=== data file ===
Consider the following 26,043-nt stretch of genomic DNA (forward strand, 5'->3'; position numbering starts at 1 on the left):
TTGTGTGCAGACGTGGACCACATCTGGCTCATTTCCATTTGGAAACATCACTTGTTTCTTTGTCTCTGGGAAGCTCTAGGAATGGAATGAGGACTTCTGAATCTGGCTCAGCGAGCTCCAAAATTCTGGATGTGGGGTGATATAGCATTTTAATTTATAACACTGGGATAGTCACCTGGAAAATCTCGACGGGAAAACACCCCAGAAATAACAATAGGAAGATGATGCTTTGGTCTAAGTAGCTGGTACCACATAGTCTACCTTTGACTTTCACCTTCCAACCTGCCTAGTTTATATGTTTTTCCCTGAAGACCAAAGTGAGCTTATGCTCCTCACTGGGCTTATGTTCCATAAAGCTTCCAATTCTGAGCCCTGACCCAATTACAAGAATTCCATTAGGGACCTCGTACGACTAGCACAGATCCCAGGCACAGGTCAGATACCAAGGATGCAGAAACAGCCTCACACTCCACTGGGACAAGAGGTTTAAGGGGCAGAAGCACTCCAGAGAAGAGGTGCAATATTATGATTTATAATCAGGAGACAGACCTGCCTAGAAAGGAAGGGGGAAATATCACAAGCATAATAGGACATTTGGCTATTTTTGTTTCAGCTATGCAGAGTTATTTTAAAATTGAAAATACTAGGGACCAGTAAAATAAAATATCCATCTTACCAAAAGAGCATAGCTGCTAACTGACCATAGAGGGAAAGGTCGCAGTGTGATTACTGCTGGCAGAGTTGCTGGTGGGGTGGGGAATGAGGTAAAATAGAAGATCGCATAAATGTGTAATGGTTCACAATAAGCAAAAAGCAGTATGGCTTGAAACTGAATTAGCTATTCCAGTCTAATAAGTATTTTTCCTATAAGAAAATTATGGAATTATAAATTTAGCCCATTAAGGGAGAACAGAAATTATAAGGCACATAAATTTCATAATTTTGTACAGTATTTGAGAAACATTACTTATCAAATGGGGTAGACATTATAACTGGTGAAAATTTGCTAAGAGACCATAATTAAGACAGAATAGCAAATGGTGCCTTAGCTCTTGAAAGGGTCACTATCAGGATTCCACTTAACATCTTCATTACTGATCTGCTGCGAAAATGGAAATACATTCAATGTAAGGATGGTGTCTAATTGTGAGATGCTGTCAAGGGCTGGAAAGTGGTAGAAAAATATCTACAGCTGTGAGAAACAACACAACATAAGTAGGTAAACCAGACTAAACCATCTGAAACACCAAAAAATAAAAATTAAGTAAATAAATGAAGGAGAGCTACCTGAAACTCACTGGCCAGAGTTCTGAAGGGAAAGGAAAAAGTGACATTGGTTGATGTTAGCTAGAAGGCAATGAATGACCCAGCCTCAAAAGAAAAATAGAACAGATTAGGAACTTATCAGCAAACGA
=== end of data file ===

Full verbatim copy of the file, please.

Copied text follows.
Consider the following 26,043-nt stretch of genomic DNA (forward strand, 5'->3'; position numbering starts at 1 on the left):
TTGTGTGCAGACGTGGACCACATCTGGCTCATTTCCATTTGGAAACATCACTTGTTTCTTTGTCTCTGGGAAGCTCTAGGAATGGAATGAGGACTTCTGAATCTGGCTCAGCGAGCTCCAAAATTCTGGATGTGGGGTGATATAGCATTTTAATTTATAACACTGGGATAGTCACCTGGAAAATCTCGACGGGAAAACACCCCAGAAATAACAATAGGAAGATGATGCTTTGGTCTAAGTAGCTGGTACCACATAGTCTACCTTTGACTTTCACCTTCCAACCTGCCTAGTTTATATGTTTTTCCCTGAAGACCAAAGTGAGCTTATGCTCCTCACTGGGCTTATGTTCCATAAAGCTTCCAATTCTGAGCCCTGACCCAATTACAAGAATTCCATTAGGGACCTCGTACGACTAGCACAGATCCCAGGCACAGGTCAGATACCAAGGATGCAGAAACAGCCTCACACTCCACTGGGACAAGAGGTTTAAGGGGCAGAAGCACTCCAGAGAAGAGGTGCAATATTATGATTTATAATCAGGAGACAGACCTGCCTAGAAAGGAAGGGGGAAATATCACAAGCATAATAGGACATTTGGCTATTTTTGTTTCAGCTATGCAGAGTTATTTTAAAATTGAAAATACTAGGGACCAGTAAAATAAAATATCCATCTTACCAAAAGAGCATAGCTGCTAACTGACCATAGAGGGAAAGGTCGCAGTGTGATTACTGCTGGCAGAGTTGCTGGTGGGGTGGGGAATGAGGTAAAATAGAAGATCGCATAAATGTGTAATGGTTCACAATAAGCAAAAAGCAGTATGGCTTGAAACTGAATTAGCTATTCCAGTCTAATAAGTATTTTTCCTATAAGAAAATTATGGAATTATAAATTTAGCCCATTAAGGGAGAACAGAAATTATAAGGCACATAAATTTCATAATTTTGTACAGTATTTGAGAAACATTACTTATCAAATGGGGTAGACATTATAACTGGTGAAAATTTGCTAAGAGACCATAATTAAGACAGAATAGCAAATGGTGCCTTAGCTCTTGAAAGGGTCACTATCAGGATTCCACTTAACATCTTCATTACTGATCTGCTGCGAAAATGGAAATACATTCAATGTAAGGATGGTGTCTAATTGTGAGATGCTGTCAAGGGCTGGAAAGTGGTAGAAAAATATCTACAGCTGTGAGAAACAACACAACATAAGTAGGTAAACCAGACTAAACCATCTGAAACACCAAAAAATAAAAATTAAGTAAATAAATGAAGGAGAGCTACCTGAAACTCACTGGCCAGAGTTCTGAAGGGAAAGGAAAAAGTGACATTGGTTGATGTTAGCTAGAAGGCAATGAATGACCCAGCCTCAAAAGAAAAATAGAACAGATTAGGAACTTATCAGCAAACGA